The man would be the fourth to be cured of AIDS in the world.
Using a dangerous stem cell transplant treatment, a 66-year-old patient who suffered from HIV and leukemia has managed to overcome both diseases, according to reported researchers from the Ciudad de la Esperanza National Medical Center in Duarte, California (USA).
The man, whose name has not been revealed, is the fourth in the world to be cured in this way, and is now known as the patient of the ‘City of Hope’, in honor of the medical center where he has been treated since his HIV diagnosis in 1988.
Although at the time of the transplant, performed in 2019, it was only intended to treat the patient’s leukemia, the doctors looked for a donor that was naturally resistant to the virus that causes AIDS, a mechanism that worked for the first time to cure the ‘Berlin patient’, Timothy Ray Brown, in 2007.
The patient from ‘Ciudad de la Esperanza’ underwent several rounds of chemotherapy until his immune system was weakened enough for the new stem cells resulting from the bone marrow transplant to take effect and create an immune system to fight the virus. Following that intervention, the patient stopped taking antiretroviral therapy in March 2021. He has now been in remission from both HIV and leukemia for more than a year, the team noted.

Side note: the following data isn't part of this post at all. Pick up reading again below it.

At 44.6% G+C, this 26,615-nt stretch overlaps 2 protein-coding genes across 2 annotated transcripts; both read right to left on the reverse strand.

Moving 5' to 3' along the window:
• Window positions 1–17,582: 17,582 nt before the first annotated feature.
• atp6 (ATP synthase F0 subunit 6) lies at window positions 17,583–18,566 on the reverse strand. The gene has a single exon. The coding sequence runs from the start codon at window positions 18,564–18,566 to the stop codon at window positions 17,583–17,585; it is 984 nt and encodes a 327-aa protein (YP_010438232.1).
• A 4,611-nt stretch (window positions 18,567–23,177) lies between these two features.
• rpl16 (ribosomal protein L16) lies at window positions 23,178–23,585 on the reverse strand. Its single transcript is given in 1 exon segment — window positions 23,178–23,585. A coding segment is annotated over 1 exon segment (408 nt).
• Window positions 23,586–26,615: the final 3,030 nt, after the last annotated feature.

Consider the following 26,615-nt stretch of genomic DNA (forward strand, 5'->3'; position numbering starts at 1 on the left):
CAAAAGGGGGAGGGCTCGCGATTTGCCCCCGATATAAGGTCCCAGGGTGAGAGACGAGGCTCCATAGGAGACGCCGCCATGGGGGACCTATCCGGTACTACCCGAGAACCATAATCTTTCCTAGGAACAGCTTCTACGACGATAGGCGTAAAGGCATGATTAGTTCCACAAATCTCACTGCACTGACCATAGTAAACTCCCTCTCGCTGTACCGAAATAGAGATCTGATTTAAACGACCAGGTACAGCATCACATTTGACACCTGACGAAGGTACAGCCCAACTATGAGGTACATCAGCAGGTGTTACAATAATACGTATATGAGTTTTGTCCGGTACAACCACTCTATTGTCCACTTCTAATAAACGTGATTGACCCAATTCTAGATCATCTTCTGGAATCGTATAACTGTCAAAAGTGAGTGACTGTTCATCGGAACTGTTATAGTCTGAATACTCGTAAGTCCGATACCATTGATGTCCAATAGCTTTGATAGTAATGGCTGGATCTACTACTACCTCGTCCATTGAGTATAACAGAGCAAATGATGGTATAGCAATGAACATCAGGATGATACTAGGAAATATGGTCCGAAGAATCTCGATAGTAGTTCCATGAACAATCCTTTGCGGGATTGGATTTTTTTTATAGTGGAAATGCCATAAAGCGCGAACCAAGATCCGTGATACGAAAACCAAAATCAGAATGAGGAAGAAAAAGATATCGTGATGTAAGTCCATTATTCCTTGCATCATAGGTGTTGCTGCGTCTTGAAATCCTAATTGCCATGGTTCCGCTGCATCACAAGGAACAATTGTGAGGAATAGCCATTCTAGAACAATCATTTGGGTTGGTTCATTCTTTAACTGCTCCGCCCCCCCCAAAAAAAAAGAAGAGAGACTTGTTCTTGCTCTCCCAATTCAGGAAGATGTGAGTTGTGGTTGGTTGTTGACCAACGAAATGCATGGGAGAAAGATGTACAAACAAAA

The point is that these types of transplants can be deadly, as there is a chance that the body’s immune system will reject and attack the implanted cells. Scientists believe the process worked because the donor’s stem cells have a specific and rare genetic mutation, which causes them to lack the receptors that HIV uses to infect cells.
The doctors, who presented the data to the International AIDS Society (IAS), said the case opens the possibility for older patients with HIV and blood cancer to access treatment, especially since the donor was not a relative. Sharon Lewin, IAS President Elect, described the cure as the “holy grail” and noted that the case provides “continued hope” for people with HIV and the scientific community in general, although it is unlikely to be an option for most patients with HIV due to the risks of the procedure.